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« Num Banh-Chok at the Crossroad | Main | Asian Culinary Forum, San Francisco, October 10-12 »

2008.08.08

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luckyfatluke

This is amazing! How long does the rice ferment for, with the mill parts on top. I know this might sound bonkers, but I might try this at home albeit on a much smaller scale. depending on how difficult the actual noodles are to make that is. I cant wait for the next installment!!!!!!!!

Annie

How fun to be able to watch that process. I love it when you guys show how things get made especially in this part of the world where everything still has the human touch. Wonderful! Thank you for letting us share in the experience. Can't wait for the rest.

luckyfatluke

I hope you arent going to start doing these two part posts! The suspense is killing me!

Jennifer

I've never eaten Cambodian food, but I do love rice noodles. Its really interesting to see how they are made. Thank you for sharing these wonderful photos.

I love mortar and pestles. I've never seen one so large. I hope to see this in person one day.

Thank you

Saida

Thanks Robin for the post. I love rice noodles and never thought that it is that hard to make. The mortar and pestles are similar to what my grandmother used to use to pound rice albeit it was all wood. As a child I love to help at the other end, going up and down. I do not know if villagers in Malaysia still use them since machines are widely assessable.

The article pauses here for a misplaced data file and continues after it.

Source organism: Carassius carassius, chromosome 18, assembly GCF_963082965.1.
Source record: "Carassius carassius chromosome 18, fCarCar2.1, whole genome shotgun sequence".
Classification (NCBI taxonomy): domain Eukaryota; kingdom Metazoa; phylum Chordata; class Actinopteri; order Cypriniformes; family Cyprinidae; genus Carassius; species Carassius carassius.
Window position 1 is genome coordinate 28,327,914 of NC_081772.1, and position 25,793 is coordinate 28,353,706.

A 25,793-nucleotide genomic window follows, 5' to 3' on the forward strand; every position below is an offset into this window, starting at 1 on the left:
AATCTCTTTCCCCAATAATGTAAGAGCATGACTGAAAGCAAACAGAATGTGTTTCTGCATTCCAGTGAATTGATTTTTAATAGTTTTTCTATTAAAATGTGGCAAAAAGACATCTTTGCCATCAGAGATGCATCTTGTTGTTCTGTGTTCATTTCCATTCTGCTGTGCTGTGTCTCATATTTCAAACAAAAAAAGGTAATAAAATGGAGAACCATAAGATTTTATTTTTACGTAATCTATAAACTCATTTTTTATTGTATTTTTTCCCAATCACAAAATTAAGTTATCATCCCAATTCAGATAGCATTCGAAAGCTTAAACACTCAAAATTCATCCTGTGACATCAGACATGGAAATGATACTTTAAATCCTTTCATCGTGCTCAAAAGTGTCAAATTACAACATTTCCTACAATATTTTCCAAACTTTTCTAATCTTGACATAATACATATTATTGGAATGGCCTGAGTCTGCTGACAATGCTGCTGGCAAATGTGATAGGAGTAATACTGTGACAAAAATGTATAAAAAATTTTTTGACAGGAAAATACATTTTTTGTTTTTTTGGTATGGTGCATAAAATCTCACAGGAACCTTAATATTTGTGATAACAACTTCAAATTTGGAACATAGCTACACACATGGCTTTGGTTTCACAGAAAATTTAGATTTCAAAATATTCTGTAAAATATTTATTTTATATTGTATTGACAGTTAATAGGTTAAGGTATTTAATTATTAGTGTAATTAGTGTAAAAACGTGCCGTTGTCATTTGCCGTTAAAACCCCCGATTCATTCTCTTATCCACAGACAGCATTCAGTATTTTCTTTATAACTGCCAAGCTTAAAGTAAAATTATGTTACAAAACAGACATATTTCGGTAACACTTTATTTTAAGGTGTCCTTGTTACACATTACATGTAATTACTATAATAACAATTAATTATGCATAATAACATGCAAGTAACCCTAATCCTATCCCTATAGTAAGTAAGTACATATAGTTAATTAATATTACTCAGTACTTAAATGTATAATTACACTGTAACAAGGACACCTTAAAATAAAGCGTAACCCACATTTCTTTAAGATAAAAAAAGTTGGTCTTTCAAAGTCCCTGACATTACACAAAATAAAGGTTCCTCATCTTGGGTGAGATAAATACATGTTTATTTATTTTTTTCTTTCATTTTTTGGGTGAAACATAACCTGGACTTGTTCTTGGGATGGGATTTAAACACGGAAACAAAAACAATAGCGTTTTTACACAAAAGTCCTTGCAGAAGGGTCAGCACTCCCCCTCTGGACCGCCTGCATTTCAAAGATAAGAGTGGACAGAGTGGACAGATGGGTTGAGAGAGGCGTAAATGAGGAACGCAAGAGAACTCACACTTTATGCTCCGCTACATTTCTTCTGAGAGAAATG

Robyn

luckyfatluke - it's about 10-12 hours. They make the rice flour/dough v. early in the morning, before dawn, and then proceed with the noodles about 5pm.
And two-part posts won't be the norm -- only when the number of photos gets unweildy.

Hi Annie - yes, this is the sort of thing we love best, watching how ingredients and foods come to be. This and wet-marketing. :-)

Jennifer - I love mortars and pestles too, have a little collection going. No place in my kitchen for one this big though!

Hi Saida, thanks for sharing that memory. I doubt they are still used in Malaysia but I suppose you never know. Some rice noodles are much easier to make than this, really more a matter of just making a batter and steaming or boiling. I think the fermentation stage greatly complicates the process.

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